The actress talked to artistic director Cameron Bailey about her film-making debut and being inspired by her previous directors
To kick off its 40th year, the Toronto International Film Festival (Sept 10-20) hosted a soirée celebration at Reitman Square, during which artistic director Cameron Bailey had an in-depth conversation with guest of honour Natalie Portman about her life and career.
The Academy Award winner is in Toronto for the North American premiere of her feature debut as a writer-director, A Tale Of Love And Darkness.
After reading Amos Oz’s autobiographical book of the same name - about his upbringing in Israel and having to bear witness to his mother’s declining mental state - Portman was inspired to make the transition from actor to director.
“I had been thinking about making it for a really long time,” she told Bailey. “I read the book [originally published in Hebrew] when it came up in translation in the US in 2004, and it was the first time that I could see a movie in my head … It was so vivid for me.”
Portman said that Israel, where she was born, was the ideal place to carry out her first directing job because it felt “familial”.
She also considered Israel a great place to work as a female director.
“The young generation is, I think, more female than male, and women hold leadership positions everywhere,” Portman told Bailey.
“Women are bossy there so there was no situation where I would ever feel like people weren’t listening to me. They were all really amazing.”
Mike Nichols influence
Portman said she felt “lucky” to have had an opportunity to show the film, during the post-production phase, to the late Mike Nichols, who directed the actress in Closer (2004).
Portman cited Nichols as an important figure in her life, both as a personal confidante and a mentor, and credits him for having influenced her directorial style.
“I stole all the things I learned from him, and I remember him everyday,” Portman said.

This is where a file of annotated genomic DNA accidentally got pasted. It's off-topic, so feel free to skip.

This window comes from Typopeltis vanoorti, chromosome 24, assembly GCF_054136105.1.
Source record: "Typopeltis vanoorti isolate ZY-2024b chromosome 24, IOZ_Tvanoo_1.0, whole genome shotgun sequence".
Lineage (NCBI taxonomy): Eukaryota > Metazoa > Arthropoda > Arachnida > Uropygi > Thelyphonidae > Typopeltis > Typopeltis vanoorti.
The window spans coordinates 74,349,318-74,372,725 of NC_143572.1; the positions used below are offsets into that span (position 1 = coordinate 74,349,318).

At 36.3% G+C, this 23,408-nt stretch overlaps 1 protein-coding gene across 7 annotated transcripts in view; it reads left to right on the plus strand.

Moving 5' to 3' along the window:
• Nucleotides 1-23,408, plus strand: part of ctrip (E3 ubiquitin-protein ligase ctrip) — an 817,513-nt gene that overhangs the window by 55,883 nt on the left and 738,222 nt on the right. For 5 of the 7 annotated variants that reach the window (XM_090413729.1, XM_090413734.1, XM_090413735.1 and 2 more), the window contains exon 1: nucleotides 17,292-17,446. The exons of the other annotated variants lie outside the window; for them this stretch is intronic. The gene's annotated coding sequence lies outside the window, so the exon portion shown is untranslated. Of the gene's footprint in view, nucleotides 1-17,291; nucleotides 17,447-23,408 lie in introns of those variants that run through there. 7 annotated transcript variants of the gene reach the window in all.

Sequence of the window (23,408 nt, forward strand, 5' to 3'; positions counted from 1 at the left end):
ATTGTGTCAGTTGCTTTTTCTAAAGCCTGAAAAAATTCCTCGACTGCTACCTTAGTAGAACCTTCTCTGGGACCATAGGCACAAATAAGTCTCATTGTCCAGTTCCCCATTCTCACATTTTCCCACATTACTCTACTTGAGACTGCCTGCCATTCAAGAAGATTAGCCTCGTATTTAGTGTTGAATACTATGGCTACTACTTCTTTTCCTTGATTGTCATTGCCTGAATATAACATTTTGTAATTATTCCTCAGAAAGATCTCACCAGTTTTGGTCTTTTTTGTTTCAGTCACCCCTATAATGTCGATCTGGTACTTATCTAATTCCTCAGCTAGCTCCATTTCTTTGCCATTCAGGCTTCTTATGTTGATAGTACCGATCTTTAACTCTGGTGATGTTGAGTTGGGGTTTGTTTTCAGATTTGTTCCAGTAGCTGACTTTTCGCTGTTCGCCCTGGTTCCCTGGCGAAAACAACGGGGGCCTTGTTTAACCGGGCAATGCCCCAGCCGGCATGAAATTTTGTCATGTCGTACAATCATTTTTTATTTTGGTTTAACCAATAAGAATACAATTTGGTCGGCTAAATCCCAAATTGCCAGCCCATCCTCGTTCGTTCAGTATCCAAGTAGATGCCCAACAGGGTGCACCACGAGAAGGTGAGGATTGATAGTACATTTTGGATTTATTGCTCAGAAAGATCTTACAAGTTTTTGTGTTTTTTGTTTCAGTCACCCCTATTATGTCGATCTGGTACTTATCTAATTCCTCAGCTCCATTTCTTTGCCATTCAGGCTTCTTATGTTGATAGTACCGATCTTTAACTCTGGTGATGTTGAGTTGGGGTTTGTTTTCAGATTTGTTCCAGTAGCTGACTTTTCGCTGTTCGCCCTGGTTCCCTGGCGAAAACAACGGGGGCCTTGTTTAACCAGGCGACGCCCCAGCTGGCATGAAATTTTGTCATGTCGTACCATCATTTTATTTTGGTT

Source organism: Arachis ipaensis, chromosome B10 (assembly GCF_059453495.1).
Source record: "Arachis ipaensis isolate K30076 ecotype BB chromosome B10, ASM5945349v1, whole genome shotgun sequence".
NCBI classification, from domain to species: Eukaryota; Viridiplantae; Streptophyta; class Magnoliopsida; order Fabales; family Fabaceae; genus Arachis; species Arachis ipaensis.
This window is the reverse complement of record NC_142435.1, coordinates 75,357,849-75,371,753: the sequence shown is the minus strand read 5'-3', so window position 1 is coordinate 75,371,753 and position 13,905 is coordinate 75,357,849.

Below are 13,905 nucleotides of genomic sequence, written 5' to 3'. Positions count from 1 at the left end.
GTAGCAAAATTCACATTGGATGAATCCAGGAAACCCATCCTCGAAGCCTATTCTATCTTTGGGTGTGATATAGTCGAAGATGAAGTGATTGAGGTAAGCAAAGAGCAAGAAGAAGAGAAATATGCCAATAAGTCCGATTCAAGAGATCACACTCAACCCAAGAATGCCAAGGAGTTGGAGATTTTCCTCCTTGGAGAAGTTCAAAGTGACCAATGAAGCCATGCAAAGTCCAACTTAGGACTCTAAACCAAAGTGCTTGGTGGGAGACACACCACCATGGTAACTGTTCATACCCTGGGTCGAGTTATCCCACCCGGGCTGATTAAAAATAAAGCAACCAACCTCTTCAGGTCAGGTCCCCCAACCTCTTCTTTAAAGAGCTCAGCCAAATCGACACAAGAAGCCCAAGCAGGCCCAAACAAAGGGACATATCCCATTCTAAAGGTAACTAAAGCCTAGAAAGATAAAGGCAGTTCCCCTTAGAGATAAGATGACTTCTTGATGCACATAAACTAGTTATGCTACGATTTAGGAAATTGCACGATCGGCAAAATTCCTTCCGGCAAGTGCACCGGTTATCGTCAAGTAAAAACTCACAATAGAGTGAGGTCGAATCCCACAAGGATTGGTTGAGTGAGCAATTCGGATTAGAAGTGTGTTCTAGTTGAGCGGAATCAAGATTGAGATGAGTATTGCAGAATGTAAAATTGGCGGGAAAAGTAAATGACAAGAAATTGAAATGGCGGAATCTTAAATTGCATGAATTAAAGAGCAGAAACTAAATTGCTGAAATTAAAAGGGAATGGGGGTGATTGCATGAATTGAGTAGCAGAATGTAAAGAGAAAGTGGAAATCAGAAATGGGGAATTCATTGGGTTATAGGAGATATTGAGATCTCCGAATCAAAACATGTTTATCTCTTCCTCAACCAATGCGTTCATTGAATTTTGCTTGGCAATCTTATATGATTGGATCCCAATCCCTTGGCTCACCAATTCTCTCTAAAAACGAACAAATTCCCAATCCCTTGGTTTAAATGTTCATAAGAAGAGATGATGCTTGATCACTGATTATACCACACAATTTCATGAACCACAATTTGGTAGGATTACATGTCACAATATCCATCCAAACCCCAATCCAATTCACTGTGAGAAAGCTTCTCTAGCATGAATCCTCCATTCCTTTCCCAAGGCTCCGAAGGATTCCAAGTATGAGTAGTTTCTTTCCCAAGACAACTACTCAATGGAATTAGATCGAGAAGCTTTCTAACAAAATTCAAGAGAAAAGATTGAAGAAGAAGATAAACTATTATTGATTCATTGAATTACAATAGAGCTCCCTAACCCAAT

She recalled that rather than having his actors rehearse scenes over and over again, Nichols would have them partake in “naming moments”.
This practice, Portman said, “has been really instrumental for me and how I look at everything and be like, ‘This is the moment where they fall in love,’ ‘This is the moment where he realises she’s cheating’.
“Just naming it with all the people together makes you all part of telling the same story.”
Aronofsky crashes soiree
In addition to discussing her more recent work and her foray into directing, Portman also talked about her previous projects and her impressions of other film-makers she’s worked with.
These included Darren Aronofsky, who directed Portman to her Best Actress Oscar in Black Swan and was in attendance at the soirée.
Aronofsky joined Bailey and Portman on stage later on in the conversation. “Sorry to crash your party,” he joked.
After cheekily calling Aronofsky “the worst,” Portman praised the director for his collaborative approach to film-making.
“The amazing thing about Darren is that I feel like there’s not the ego… He asks questions, he listened and he took ideas when they were good,” she said.
Portman said she tried to emulate this team spirit during the filming of A Tale Of Love And Darkness. When asked what she hoped people will take away from her film-making debut, Portman emphasised the role of empathy in the moviegoing experience.
“Hopefully, you get to be in a theatre with a lot of other people caring about someone’s life for a couple of hours and thinking about what they might be going through, how they might feel, what their hopes and dreams and disappointments might be,” she added.
“When you’re let into someone’s life that like, you might look at someone in the street and say, ‘I wonder what their day is like,’ the same way you just practiced in the movie theatre.”